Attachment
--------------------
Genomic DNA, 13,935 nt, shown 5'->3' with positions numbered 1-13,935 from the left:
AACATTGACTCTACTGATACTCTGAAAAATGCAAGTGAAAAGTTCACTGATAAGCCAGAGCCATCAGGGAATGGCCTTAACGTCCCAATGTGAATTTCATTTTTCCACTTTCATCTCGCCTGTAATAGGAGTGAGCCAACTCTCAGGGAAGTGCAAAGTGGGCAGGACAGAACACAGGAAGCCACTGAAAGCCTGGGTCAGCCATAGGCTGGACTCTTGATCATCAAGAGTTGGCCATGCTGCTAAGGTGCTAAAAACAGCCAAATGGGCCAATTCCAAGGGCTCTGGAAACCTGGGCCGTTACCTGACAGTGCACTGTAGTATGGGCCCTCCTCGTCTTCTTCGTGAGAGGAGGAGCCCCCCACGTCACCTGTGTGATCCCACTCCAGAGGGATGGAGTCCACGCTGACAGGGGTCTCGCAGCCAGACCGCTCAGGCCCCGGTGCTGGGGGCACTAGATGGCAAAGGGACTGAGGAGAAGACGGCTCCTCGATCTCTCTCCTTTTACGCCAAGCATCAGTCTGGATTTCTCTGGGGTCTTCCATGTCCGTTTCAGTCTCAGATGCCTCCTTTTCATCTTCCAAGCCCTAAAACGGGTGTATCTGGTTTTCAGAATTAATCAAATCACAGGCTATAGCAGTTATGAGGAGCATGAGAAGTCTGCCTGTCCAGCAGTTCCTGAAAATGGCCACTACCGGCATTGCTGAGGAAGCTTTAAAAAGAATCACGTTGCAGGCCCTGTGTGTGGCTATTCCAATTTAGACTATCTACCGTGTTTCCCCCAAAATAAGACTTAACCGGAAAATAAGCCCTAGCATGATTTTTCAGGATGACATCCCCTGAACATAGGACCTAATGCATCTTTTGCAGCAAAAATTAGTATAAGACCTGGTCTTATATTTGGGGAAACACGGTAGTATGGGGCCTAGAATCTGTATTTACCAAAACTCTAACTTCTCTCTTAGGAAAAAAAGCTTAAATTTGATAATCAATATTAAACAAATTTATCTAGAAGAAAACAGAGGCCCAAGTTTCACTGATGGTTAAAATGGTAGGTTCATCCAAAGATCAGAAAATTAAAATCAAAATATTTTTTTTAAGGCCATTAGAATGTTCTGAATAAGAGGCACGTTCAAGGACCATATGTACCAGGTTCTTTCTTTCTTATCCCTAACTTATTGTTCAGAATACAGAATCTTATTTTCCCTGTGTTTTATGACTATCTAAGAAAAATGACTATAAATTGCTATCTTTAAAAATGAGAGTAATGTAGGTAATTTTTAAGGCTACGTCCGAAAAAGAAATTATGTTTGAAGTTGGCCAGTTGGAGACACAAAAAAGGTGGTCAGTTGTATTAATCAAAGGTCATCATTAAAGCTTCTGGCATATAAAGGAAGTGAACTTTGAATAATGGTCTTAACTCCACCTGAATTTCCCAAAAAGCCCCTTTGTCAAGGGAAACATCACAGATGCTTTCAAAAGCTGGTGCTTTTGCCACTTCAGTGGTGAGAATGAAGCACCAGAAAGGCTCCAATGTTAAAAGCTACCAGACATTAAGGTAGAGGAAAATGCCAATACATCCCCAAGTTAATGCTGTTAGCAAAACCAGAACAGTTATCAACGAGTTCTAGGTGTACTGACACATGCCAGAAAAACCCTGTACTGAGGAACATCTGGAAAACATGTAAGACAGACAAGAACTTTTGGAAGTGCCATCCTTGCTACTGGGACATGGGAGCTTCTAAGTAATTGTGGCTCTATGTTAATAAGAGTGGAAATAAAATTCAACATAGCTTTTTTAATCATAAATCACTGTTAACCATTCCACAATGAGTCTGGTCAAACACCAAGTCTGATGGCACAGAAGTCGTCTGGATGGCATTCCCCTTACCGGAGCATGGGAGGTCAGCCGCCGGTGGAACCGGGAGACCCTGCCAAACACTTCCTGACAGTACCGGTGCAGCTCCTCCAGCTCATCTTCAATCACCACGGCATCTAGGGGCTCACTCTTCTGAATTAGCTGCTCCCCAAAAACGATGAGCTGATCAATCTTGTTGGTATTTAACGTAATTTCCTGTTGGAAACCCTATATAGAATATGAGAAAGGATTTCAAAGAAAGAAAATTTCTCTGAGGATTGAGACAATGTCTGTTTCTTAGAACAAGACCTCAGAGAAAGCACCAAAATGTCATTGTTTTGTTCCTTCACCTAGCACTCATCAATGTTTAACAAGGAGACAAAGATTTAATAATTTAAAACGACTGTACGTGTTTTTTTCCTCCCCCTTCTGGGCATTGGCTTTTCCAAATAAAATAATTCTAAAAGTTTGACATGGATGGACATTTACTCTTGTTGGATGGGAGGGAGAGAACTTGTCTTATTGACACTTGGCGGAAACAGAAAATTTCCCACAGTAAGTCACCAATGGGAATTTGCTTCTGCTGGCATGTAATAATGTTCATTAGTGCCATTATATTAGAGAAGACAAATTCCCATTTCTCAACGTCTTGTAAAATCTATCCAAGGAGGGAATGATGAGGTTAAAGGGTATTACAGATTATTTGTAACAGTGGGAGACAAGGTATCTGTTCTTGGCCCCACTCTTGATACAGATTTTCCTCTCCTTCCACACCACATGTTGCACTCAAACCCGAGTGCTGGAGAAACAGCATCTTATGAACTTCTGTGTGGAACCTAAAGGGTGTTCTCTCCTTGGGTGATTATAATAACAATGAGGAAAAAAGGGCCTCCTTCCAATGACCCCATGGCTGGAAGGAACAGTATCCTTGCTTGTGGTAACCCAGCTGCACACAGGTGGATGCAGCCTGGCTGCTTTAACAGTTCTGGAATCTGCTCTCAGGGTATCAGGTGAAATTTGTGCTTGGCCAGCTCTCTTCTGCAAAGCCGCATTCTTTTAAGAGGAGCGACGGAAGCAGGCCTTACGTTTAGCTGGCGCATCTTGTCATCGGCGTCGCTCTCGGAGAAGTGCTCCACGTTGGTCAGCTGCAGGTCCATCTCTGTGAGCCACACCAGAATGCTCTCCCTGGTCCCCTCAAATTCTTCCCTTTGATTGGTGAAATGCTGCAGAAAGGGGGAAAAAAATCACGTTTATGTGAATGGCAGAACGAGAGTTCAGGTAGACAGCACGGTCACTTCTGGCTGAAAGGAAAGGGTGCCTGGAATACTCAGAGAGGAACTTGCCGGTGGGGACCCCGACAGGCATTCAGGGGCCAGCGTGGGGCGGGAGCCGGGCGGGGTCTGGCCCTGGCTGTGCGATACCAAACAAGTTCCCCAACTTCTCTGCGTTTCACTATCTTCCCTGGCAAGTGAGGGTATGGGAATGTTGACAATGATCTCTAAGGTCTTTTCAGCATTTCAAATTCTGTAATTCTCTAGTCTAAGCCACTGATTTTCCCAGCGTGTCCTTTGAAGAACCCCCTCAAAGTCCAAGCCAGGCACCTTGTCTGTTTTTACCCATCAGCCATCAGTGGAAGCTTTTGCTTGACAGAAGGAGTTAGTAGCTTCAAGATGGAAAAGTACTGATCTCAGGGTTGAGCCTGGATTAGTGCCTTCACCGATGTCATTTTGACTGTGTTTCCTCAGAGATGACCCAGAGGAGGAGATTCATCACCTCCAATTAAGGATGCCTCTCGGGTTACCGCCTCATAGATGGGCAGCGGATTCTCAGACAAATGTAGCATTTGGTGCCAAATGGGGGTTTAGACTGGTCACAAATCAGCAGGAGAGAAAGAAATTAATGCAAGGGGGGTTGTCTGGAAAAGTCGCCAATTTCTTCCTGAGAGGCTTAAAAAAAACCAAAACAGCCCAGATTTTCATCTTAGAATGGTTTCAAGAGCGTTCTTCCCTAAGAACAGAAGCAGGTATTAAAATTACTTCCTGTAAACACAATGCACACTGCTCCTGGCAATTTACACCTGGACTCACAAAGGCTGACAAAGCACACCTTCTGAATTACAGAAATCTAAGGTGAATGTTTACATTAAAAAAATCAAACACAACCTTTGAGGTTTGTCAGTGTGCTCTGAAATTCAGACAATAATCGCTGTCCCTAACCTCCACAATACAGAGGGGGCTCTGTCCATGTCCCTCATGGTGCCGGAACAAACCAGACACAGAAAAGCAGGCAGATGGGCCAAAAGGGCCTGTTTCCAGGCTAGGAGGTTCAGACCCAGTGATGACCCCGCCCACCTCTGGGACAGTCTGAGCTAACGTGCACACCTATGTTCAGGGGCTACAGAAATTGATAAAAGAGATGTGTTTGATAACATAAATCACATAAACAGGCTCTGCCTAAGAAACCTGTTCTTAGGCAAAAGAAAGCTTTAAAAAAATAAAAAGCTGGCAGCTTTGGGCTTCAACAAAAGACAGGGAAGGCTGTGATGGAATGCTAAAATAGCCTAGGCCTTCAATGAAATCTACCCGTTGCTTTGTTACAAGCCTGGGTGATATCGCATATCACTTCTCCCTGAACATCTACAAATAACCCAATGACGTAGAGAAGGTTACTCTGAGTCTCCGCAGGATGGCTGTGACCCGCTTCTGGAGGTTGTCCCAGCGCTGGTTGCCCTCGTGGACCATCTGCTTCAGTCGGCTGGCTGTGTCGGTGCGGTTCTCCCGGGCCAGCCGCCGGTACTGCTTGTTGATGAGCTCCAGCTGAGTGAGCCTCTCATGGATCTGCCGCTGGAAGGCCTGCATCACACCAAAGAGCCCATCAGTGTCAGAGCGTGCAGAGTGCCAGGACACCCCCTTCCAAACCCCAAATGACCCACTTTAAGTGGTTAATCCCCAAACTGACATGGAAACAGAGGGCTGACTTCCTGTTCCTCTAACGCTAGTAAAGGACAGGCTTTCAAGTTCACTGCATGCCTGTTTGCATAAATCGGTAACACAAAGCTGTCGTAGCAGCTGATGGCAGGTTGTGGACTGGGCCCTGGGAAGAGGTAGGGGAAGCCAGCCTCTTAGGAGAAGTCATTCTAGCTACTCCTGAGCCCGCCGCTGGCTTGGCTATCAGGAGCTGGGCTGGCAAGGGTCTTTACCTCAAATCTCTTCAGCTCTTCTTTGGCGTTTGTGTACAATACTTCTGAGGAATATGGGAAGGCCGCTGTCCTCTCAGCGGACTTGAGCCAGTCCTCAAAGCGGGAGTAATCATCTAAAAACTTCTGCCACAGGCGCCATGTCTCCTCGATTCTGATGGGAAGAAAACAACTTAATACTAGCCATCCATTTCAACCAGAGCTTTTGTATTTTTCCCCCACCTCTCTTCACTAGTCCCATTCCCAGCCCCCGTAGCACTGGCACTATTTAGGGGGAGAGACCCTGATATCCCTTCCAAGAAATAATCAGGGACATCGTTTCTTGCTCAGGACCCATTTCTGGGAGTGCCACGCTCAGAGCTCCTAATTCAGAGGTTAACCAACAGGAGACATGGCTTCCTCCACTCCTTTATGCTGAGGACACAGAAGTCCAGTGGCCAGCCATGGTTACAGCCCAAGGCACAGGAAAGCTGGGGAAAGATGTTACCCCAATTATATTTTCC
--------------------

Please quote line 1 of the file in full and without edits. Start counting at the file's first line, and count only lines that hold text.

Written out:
Genomic DNA, 13,935 nt, shown 5'->3' with positions numbered 1-13,935 from the left: